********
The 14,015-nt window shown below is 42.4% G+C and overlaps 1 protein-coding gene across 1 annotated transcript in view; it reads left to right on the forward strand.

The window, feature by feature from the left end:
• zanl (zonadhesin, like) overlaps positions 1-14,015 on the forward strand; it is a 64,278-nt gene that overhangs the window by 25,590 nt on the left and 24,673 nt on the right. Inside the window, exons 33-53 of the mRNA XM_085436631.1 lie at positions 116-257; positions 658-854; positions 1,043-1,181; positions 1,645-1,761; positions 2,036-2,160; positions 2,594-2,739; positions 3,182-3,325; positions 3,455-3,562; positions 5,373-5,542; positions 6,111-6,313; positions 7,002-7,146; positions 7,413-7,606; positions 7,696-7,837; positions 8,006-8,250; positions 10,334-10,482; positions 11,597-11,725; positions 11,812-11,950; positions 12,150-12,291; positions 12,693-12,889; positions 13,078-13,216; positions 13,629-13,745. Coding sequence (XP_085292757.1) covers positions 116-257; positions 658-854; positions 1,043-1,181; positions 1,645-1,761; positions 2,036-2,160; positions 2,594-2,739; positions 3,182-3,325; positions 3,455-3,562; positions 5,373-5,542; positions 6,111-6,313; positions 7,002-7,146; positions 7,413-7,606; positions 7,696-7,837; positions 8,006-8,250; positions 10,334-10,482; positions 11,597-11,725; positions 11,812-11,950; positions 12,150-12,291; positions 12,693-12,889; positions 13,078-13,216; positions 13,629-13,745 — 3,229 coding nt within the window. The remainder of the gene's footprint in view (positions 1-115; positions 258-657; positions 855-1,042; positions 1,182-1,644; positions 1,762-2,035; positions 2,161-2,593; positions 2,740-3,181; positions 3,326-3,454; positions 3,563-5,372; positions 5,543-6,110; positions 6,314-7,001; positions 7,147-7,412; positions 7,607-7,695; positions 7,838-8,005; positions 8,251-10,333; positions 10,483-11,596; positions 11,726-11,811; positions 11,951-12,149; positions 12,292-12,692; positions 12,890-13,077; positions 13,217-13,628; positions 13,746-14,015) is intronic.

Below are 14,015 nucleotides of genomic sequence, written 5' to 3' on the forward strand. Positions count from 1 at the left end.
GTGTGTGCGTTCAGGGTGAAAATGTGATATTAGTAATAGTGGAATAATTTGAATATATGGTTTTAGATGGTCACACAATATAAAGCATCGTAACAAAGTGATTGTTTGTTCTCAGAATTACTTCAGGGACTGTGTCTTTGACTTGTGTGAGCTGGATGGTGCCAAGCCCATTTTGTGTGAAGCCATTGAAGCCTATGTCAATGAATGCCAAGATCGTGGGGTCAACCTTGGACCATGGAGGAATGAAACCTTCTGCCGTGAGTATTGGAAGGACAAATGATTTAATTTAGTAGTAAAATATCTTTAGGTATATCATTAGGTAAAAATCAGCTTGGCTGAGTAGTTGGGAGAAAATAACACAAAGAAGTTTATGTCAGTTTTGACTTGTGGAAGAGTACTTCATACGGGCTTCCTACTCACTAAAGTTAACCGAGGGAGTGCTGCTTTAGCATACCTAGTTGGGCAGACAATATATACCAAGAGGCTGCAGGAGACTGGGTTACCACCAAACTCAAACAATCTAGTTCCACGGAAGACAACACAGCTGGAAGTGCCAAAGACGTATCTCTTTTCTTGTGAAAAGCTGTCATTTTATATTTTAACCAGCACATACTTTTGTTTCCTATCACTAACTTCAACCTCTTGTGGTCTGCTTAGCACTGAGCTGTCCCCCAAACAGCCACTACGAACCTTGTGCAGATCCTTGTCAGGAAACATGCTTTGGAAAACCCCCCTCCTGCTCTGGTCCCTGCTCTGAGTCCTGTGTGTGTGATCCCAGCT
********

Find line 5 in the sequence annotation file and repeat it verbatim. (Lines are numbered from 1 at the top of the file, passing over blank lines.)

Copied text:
GTGTGTGCGTTCAGGGTGAAAATGTGATATTAGTAATAGTGGAATAATTTGAATATATGGTTTTAGATGGTCACACAATATAAAGCATCGTAACAAAGTGATTGTTTGTTCTCAGAATTACTTCAGGGACTGTGTCTTTGACTTGTGTGAGCTGGATGGTGCCAAGCCCATTTTGTGTGAAGCCATTGAAGCCTATGTCAATGAATGCCAAGATCGTGGGGTCAACCTTGGACCATGGAGGAATGAAACCTTCTGCCGTGAGTATTGGAAGGACAAATGATTTAATTTAGTAGTAAAATATCTTTAGGTATATCATTAGGTAAAAATCAGCTTGGCTGAGTAGTTGGGAGAAAATAACACAAAGAAGTTTATGTCAGTTTTGACTTGTGGAAGAGTACTTCATACGGGCTTCCTACTCACTAAAGTTAACCGAGGGAGTGCTGCTTTAGCATACCTAGTTGGGCAGACAATATATACCAAGAGGCTGCAGGAGACTGGGTTACCACCAAACTCAAACAATCTAGTTCCACGGAAGACAACACAGCTGGAAGTGCCAAAGACGTATCTCTTTTCTTGTGAAAAGCTGTCATTTTATATTTTAACCAGCACATACTTTTGTTTCCTATCACTAACTTCAACCTCTTGTGGTCTGCTTAGCACTGAGCTGTCCCCCAAACAGCCACTACGAACCTTGTGCAGATCCTTGTCAGGAAACATGCTTTGGAAAACCCCCCTCCTGCTCTGGTCCCTGCTCTGAGTCCTGTGTGTGTGATCCCAGCT